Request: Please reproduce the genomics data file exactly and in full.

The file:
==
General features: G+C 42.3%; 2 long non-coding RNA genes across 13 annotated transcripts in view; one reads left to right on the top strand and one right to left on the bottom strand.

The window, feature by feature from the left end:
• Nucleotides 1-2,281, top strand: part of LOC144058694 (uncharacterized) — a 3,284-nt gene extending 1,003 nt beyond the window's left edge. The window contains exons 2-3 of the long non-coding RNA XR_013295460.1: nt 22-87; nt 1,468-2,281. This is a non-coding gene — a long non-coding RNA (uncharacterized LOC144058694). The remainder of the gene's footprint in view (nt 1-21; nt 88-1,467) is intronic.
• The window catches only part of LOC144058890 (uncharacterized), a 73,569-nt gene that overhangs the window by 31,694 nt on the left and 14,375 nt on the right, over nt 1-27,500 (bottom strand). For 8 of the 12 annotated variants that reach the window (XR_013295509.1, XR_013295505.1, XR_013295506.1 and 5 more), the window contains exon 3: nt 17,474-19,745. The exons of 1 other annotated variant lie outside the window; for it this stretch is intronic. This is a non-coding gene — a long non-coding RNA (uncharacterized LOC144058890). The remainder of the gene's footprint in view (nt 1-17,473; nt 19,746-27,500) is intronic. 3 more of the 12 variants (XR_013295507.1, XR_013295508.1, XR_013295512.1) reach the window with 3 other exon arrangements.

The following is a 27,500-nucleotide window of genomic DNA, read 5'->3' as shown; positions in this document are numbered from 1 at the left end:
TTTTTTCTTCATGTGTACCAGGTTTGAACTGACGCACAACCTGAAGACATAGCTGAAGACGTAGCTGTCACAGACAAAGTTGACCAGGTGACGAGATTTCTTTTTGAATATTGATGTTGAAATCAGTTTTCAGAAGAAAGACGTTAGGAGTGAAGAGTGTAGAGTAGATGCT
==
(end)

General features: G+C 42.3%; 2 long non-coding RNA genes across 13 annotated transcripts in view; one reads left to right on the top strand and one right to left on the bottom strand.

The window, feature by feature from the left end:
• Nucleotides 1-2,281, top strand: part of LOC144058694 (uncharacterized) — a 3,284-nt gene extending 1,003 nt beyond the window's left edge. The window contains exons 2-3 of the long non-coding RNA XR_013295460.1: nt 22-87; nt 1,468-2,281. This is a non-coding gene — a long non-coding RNA (uncharacterized LOC144058694). The remainder of the gene's footprint in view (nt 1-21; nt 88-1,467) is intronic.
• The window catches only part of LOC144058890 (uncharacterized), a 73,569-nt gene that overhangs the window by 31,694 nt on the left and 14,375 nt on the right, over nt 1-27,500 (bottom strand). For 8 of the 12 annotated variants that reach the window (XR_013295509.1, XR_013295505.1, XR_013295506.1 and 5 more), the window contains exon 3: nt 17,474-19,745. The exons of 1 other annotated variant lie outside the window; for it this stretch is intronic. This is a non-coding gene — a long non-coding RNA (uncharacterized LOC144058890). The remainder of the gene's footprint in view (nt 1-17,473; nt 19,746-27,500) is intronic. 3 more of the 12 variants (XR_013295507.1, XR_013295508.1, XR_013295512.1) reach the window with 3 other exon arrangements.

The following is a 27,500-nucleotide window of genomic DNA, read 5'->3' as shown; positions in this document are numbered from 1 at the left end:
TTTTTTCTTCATGTGTACCAGGTTTGAACTGACGCACAACCTGAAGACATAGCTGAAGACGTAGCTGTCACAGACAAAGTTGACCAGGTGACGAGATTTCTTTTTGAATATTGATGTTGAAATCAGTTTTCAGAAGAAAGACGTTAGGAGTGAAGAGTGTAGAGTAGATGCT